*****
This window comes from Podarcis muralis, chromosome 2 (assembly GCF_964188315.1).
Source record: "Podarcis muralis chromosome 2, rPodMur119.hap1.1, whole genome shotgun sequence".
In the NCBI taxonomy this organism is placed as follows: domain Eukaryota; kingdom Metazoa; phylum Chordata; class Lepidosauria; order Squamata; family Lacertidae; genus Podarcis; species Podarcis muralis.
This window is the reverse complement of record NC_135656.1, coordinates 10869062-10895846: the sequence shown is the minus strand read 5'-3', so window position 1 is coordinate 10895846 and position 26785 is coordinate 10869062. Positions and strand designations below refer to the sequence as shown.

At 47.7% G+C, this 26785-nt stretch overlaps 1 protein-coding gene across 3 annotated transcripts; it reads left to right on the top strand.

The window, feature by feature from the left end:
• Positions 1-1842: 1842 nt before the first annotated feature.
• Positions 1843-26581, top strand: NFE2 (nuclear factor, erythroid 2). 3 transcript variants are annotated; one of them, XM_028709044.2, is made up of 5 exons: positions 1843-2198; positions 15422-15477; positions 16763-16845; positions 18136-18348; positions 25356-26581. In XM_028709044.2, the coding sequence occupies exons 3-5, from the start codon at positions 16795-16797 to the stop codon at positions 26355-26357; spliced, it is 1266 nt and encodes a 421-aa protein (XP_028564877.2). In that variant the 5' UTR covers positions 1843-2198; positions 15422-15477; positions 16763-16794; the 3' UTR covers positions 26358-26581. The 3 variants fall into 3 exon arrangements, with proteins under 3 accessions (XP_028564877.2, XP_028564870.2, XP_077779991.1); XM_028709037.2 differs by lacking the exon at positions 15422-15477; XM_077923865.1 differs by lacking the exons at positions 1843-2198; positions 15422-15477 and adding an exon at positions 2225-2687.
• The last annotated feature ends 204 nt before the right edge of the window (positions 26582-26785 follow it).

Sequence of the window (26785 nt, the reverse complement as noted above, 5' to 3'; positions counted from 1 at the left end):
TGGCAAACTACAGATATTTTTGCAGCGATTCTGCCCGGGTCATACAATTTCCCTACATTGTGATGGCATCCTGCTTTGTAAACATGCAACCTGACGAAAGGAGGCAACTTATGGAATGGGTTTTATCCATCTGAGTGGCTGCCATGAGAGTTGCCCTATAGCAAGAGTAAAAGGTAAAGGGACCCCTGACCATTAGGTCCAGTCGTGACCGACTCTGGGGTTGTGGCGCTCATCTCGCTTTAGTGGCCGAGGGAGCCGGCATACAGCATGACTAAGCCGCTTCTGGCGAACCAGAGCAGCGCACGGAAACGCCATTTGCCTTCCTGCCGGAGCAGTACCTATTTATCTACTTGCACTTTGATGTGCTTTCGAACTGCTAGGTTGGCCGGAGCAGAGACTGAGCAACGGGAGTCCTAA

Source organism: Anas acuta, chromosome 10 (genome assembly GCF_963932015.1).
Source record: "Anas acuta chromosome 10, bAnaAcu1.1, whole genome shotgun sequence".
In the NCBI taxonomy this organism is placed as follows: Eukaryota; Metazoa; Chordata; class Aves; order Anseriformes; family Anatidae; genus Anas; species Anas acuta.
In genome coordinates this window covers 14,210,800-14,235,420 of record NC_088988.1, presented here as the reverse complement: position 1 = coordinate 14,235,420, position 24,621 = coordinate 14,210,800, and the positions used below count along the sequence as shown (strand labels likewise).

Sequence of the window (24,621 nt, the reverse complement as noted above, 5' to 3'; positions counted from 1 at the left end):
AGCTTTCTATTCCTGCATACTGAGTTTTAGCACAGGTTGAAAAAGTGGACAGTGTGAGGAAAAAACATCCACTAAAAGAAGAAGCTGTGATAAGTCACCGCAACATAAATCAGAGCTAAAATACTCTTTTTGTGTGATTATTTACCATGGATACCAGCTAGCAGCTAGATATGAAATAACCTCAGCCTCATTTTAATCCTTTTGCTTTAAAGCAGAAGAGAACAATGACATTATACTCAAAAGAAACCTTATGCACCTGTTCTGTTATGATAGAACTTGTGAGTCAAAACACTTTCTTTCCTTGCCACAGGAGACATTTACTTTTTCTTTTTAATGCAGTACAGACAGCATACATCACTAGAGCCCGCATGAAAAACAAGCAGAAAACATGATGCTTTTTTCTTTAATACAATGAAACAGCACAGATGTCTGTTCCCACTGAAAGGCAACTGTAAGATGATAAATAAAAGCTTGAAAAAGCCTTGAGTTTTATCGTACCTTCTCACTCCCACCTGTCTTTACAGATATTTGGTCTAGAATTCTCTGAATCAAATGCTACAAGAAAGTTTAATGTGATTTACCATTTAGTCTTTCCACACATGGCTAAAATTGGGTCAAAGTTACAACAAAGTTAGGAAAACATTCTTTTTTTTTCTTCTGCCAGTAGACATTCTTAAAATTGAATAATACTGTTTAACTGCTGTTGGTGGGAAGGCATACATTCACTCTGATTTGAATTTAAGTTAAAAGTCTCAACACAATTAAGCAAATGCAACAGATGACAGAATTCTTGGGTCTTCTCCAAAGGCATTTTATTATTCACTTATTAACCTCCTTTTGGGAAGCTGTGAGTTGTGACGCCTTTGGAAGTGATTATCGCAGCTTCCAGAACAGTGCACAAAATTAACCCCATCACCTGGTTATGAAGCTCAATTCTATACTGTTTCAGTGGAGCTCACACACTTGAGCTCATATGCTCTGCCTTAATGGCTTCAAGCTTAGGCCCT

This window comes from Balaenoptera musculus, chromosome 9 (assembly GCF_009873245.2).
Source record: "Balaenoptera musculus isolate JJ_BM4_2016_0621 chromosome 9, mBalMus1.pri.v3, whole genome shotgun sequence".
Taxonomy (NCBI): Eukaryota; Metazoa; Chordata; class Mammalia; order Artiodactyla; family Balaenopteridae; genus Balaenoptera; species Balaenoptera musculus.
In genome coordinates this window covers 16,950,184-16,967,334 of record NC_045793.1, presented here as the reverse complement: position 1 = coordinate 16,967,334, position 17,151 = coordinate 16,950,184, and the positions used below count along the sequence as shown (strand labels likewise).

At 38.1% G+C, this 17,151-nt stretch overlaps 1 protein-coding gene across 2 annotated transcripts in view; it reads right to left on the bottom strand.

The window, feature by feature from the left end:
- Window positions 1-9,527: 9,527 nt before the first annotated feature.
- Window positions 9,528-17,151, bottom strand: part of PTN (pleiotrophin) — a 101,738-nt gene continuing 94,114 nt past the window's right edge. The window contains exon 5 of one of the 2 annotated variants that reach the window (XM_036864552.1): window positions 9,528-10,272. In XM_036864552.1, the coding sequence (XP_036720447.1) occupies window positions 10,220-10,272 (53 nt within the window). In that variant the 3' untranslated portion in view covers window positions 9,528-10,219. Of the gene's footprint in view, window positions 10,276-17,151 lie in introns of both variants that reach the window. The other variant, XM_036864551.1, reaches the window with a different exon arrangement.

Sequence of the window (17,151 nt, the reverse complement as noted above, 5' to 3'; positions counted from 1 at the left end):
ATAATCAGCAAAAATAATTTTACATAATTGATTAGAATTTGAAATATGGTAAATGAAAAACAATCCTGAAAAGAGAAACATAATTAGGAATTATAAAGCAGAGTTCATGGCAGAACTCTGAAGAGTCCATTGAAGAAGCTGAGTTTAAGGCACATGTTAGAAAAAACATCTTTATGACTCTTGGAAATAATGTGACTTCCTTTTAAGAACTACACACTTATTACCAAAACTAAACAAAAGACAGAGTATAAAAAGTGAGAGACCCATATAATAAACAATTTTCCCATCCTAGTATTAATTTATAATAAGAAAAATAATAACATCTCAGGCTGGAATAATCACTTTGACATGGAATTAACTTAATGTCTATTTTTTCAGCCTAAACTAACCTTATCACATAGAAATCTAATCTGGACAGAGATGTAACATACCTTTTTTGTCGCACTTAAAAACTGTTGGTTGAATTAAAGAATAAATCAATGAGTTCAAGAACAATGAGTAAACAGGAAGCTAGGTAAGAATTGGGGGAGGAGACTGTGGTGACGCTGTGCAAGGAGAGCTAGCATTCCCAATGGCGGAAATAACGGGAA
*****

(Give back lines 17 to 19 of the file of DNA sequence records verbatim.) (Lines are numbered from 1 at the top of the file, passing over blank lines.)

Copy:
AGCTTTCTATTCCTGCATACTGAGTTTTAGCACAGGTTGAAAAAGTGGACAGTGTGAGGAAAAAACATCCACTAAAAGAAGAAGCTGTGATAAGTCACCGCAACATAAATCAGAGCTAAAATACTCTTTTTGTGTGATTATTTACCATGGATACCAGCTAGCAGCTAGATATGAAATAACCTCAGCCTCATTTTAATCCTTTTGCTTTAAAGCAGAAGAGAACAATGACATTATACTCAAAAGAAACCTTATGCACCTGTTCTGTTATGATAGAACTTGTGAGTCAAAACACTTTCTTTCCTTGCCACAGGAGACATTTACTTTTTCTTTTTAATGCAGTACAGACAGCATACATCACTAGAGCCCGCATGAAAAACAAGCAGAAAACATGATGCTTTTTTCTTTAATACAATGAAACAGCACAGATGTCTGTTCCCACTGAAAGGCAACTGTAAGATGATAAATAAAAGCTTGAAAAAGCCTTGAGTTTTATCGTACCTTCTCACTCCCACCTGTCTTTACAGATATTTGGTCTAGAATTCTCTGAATCAAATGCTACAAGAAAGTTTAATGTGATTTACCATTTAGTCTTTCCACACATGGCTAAAATTGGGTCAAAGTTACAACAAAGTTAGGAAAACATTCTTTTTTTTTCTTCTGCCAGTAGACATTCTTAAAATTGAATAATACTGTTTAACTGCTGTTGGTGGGAAGGCATACATTCACTCTGATTTGAATTTAAGTTAAAAGTCTCAACACAATTAAGCAAATGCAACAGATGACAGAATTCTTGGGTCTTCTCCAAAGGCATTTTATTATTCACTTATTAACCTCCTTTTGGGAAGCTGTGAGTTGTGACGCCTTTGGAAGTGATTATCGCAGCTTCCAGAACAGTGCACAAAATTAACCCCATCACCTGGTTATGAAGCTCAATTCTATACTGTTTCAGTGGAGCTCACACACTTGAGCTCATATGCTCTGCCTTAATGGCTTCAAGCTTAGGCCCT

This window comes from Balaenoptera musculus, chromosome 9 (assembly GCF_009873245.2).
Source record: "Balaenoptera musculus isolate JJ_BM4_2016_0621 chromosome 9, mBalMus1.pri.v3, whole genome shotgun sequence".